The event professional's guide to coping with uncertainty
Planning ahead is what events are all about. With restrictions being imposed and lifted at short notice in a bid to keep the public safe, the event industry has suffered amid the resulting uncertainty.
After more than a year of lockdown, planning ahead has become something of a lost art. When you don't know what rules and restrictions lie in the months ahead, how can you commit the time, energy and budget to an event? At our recent Future Of Events panel, we asked the experts how they'd coped with the ebbs and flows of business in these uncertain times, and the lessons that they'd be taking forward.
Feel the fear and do it anyway
Traffic lights, tier systems, roadmaps... when you're struggling to stay on top of current rules, the future has been anyone's guess. But, as long as we are living with the virus, we must learn to live - and work - with uncertainty too.
James Howitt, client development director at Smyle, Campaign's Creative Experience Agency of the Year 2021, has spotted a pattern. He says: “Throughout the pandemic, whenever a date is set, whenever there's an announcement about an upcoming announcement... without fail, two weeks beforehand, everything stops. Whether that be planning for live events, or planning for digital, everything stops. Clients stop talking. They're so unsure of what's going to happen they just clam up, and everything grinds to a halt.
"But then, when that announcement is made - whether it be good, bad or ugly - everybody picks up again. Because, as long as something has been defined, as long as they have some level of certainty, they feel they have something they can move forward with. I think that's going to keep happening."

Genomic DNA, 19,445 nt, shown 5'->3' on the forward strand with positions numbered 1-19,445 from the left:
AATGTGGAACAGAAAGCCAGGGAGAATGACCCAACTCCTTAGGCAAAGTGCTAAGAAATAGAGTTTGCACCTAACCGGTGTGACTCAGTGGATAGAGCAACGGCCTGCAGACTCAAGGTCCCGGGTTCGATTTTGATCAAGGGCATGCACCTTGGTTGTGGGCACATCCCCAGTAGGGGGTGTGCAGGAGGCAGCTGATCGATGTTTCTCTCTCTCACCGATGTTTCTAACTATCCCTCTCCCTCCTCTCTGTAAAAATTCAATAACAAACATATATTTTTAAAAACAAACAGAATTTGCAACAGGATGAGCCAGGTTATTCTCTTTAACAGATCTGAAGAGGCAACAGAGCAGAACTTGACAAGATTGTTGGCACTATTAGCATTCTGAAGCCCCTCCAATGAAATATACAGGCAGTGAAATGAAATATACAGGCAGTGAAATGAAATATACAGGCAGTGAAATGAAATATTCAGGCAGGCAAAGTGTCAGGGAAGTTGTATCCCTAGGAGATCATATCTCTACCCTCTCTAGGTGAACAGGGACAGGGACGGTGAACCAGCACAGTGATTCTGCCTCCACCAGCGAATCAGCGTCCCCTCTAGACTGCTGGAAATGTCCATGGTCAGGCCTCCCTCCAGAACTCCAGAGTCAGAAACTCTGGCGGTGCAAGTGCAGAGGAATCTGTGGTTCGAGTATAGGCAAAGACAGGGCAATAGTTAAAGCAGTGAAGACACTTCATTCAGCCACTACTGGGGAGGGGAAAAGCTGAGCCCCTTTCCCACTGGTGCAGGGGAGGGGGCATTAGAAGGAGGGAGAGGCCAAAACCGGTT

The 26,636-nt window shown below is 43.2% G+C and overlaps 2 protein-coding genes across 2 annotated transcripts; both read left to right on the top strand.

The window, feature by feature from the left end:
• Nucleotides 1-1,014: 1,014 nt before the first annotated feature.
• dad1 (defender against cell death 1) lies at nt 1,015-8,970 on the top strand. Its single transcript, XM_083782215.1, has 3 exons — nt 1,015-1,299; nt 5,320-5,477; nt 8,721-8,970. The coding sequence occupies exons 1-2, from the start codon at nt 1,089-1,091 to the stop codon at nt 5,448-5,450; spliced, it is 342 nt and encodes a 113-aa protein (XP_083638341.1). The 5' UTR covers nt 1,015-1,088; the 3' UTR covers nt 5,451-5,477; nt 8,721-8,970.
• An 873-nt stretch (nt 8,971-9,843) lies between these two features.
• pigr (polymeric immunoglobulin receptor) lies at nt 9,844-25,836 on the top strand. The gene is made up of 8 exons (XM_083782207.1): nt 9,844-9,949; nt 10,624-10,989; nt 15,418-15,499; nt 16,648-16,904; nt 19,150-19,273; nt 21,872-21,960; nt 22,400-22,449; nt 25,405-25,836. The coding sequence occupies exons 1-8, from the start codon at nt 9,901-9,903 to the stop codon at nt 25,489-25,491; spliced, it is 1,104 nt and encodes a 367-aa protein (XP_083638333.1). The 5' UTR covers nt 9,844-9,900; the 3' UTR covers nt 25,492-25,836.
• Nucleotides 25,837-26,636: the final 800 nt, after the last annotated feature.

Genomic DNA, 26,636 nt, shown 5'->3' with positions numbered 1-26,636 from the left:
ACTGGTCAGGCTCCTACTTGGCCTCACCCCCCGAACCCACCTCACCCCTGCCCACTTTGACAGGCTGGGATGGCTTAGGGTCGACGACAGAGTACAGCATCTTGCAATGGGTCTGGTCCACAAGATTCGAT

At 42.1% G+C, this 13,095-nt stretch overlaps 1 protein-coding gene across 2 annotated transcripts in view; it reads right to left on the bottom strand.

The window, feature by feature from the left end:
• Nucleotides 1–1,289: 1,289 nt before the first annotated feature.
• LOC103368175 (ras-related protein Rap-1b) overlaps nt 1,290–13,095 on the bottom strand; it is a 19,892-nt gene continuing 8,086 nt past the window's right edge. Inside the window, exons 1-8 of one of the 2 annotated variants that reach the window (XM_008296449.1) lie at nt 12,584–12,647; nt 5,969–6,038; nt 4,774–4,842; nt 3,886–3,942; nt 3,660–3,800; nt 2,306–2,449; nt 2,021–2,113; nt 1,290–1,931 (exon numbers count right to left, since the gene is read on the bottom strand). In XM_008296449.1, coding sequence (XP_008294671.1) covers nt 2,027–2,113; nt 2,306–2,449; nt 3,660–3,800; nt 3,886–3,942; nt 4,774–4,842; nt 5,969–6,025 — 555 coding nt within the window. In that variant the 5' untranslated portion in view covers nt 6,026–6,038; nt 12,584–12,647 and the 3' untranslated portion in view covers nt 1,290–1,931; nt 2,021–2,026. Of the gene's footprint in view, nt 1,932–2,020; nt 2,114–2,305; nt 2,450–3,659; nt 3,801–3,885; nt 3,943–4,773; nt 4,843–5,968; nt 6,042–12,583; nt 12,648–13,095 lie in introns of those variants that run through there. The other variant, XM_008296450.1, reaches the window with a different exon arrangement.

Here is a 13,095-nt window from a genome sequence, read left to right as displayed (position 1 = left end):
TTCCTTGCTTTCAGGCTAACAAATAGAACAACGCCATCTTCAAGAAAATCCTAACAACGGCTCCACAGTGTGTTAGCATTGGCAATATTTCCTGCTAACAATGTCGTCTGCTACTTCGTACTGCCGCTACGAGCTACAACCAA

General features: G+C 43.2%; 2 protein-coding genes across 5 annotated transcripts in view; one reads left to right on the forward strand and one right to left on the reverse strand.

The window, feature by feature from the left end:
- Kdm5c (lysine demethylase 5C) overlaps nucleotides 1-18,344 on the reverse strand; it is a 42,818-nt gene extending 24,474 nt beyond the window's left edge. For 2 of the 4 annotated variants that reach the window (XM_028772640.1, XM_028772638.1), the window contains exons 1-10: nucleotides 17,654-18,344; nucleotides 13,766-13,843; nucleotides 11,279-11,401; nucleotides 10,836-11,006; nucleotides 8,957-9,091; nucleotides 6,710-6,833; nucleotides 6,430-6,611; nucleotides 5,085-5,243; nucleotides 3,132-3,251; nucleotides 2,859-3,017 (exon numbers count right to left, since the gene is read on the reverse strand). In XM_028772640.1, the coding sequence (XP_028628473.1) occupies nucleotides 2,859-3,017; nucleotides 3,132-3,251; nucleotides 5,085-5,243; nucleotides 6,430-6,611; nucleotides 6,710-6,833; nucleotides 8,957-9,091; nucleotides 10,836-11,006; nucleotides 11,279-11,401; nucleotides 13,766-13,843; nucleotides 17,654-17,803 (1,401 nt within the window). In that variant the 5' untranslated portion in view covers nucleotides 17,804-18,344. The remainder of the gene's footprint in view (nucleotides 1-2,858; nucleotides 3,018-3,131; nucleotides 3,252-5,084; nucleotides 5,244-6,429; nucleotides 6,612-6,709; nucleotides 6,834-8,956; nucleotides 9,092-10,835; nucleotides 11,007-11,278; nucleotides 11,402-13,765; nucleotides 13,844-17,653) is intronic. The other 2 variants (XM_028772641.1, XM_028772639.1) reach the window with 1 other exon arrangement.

But, those brands that have been able to be a little braver, have been rewarded, he says.
"We're very lucky to have a long-established relationship with Samsung," he says. "We told them, we wanted to do something different, we want to make a difference in the industry. And they trusted us. They let us go away and get creative, and we felt very lucky in that."
The result was the Life Unstoppable experience, which used Unreal Engine - known for hosting multiplayer video games Fortnite and Final Fantasy- to create a hyper-realistic 3D world in which to host a product launch.
Bravery, budget and being flexible
"The challenge, to brands and to companies, is about being brave, being the first person to try something," says James. "Budget is going to be a huge issue, especially around hybrid, because we'll end up paying for two events, essentially, the physical and the virtual. We'll all need to have clear and open dialogues with our clients so that they have realistic budget expectations, when it comes to planning two events rather than one."
James also believes that planning events that allow for last minute changes in restrictions will also become key to every event planner's skillset.
"There's a big question around planning and flexibility," he says. "At the moment, we're two simultaneous event timeliness that enable us to dial up the digital if there's a spike in the pandemic. Or, if restrictions lift sooner, we can dial up the physical."
In addition to increased flexibility and agility is an increased need to strong messaging for every event, to ensure that attendees understand the content, the purpose, and how to engage with it, however and wherever they experience it.
Plan B, C, D and E
BBC Studios event producer Georgia Toppin explained that she and her team have benefitted from having set procedures ready. “As long as we keep them in place we can still do it,” she said, “We have had to have plan B,C,D and E ready to go and that’s going to be the case for the next year.” She added that good relationships with suppliers is key for this sort of flexibility – ”having someone you can call at the last minute really helps.” Georgia also mentioned the importance of staying up to date with rules and regulations globally as they affect visitors.
Though Chris Elmitt of Crystal Interactive, agreed the last year has been a roller coaster for the industry, it’s shown events at its innovative best. “They will be better in future, I’m sure,” he said, “Event professionals as a group are resourceful so they will find ways to create a new normal for themselves and there will be more events – and better.”
Check out the video below to watch our digitally scribed summary of the event come to life.